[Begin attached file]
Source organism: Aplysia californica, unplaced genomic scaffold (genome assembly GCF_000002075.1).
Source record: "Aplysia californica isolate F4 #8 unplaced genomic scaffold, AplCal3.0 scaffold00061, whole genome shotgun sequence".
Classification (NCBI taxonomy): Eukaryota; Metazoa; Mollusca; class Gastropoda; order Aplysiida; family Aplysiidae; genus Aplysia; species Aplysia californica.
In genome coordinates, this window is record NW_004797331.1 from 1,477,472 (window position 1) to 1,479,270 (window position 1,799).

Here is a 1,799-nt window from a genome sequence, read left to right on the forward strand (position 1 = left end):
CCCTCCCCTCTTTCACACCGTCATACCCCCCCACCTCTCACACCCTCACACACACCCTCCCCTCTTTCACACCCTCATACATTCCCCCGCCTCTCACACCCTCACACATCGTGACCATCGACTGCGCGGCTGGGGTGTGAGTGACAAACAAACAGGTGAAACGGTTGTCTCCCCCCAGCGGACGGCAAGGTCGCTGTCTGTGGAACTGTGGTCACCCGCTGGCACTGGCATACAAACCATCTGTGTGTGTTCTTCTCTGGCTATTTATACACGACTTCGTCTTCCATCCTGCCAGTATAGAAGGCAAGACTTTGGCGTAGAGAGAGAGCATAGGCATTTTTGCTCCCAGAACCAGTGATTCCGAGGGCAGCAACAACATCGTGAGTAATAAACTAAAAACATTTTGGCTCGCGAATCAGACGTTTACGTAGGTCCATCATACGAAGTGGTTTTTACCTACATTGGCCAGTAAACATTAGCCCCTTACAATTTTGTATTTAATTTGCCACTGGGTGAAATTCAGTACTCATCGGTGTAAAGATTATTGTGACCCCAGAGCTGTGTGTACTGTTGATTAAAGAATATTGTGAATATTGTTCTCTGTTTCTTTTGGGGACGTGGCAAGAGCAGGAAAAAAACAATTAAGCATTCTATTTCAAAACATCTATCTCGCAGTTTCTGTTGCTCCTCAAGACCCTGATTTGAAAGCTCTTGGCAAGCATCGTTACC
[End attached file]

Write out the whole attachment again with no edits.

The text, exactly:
Source organism: Aplysia californica, unplaced genomic scaffold (genome assembly GCF_000002075.1).
Source record: "Aplysia californica isolate F4 #8 unplaced genomic scaffold, AplCal3.0 scaffold00061, whole genome shotgun sequence".
Classification (NCBI taxonomy): Eukaryota; Metazoa; Mollusca; class Gastropoda; order Aplysiida; family Aplysiidae; genus Aplysia; species Aplysia californica.
In genome coordinates, this window is record NW_004797331.1 from 1,477,472 (window position 1) to 1,479,270 (window position 1,799).

Here is a 1,799-nt window from a genome sequence, read left to right on the forward strand (position 1 = left end):
CCCTCCCCTCTTTCACACCGTCATACCCCCCCACCTCTCACACCCTCACACACACCCTCCCCTCTTTCACACCCTCATACATTCCCCCGCCTCTCACACCCTCACACATCGTGACCATCGACTGCGCGGCTGGGGTGTGAGTGACAAACAAACAGGTGAAACGGTTGTCTCCCCCCAGCGGACGGCAAGGTCGCTGTCTGTGGAACTGTGGTCACCCGCTGGCACTGGCATACAAACCATCTGTGTGTGTTCTTCTCTGGCTATTTATACACGACTTCGTCTTCCATCCTGCCAGTATAGAAGGCAAGACTTTGGCGTAGAGAGAGAGCATAGGCATTTTTGCTCCCAGAACCAGTGATTCCGAGGGCAGCAACAACATCGTGAGTAATAAACTAAAAACATTTTGGCTCGCGAATCAGACGTTTACGTAGGTCCATCATACGAAGTGGTTTTTACCTACATTGGCCAGTAAACATTAGCCCCTTACAATTTTGTATTTAATTTGCCACTGGGTGAAATTCAGTACTCATCGGTGTAAAGATTATTGTGACCCCAGAGCTGTGTGTACTGTTGATTAAAGAATATTGTGAATATTGTTCTCTGTTTCTTTTGGGGACGTGGCAAGAGCAGGAAAAAAACAATTAAGCATTCTATTTCAAAACATCTATCTCGCAGTTTCTGTTGCTCCTCAAGACCCTGATTTGAAAGCTCTTGGCAAGCATCGTTACC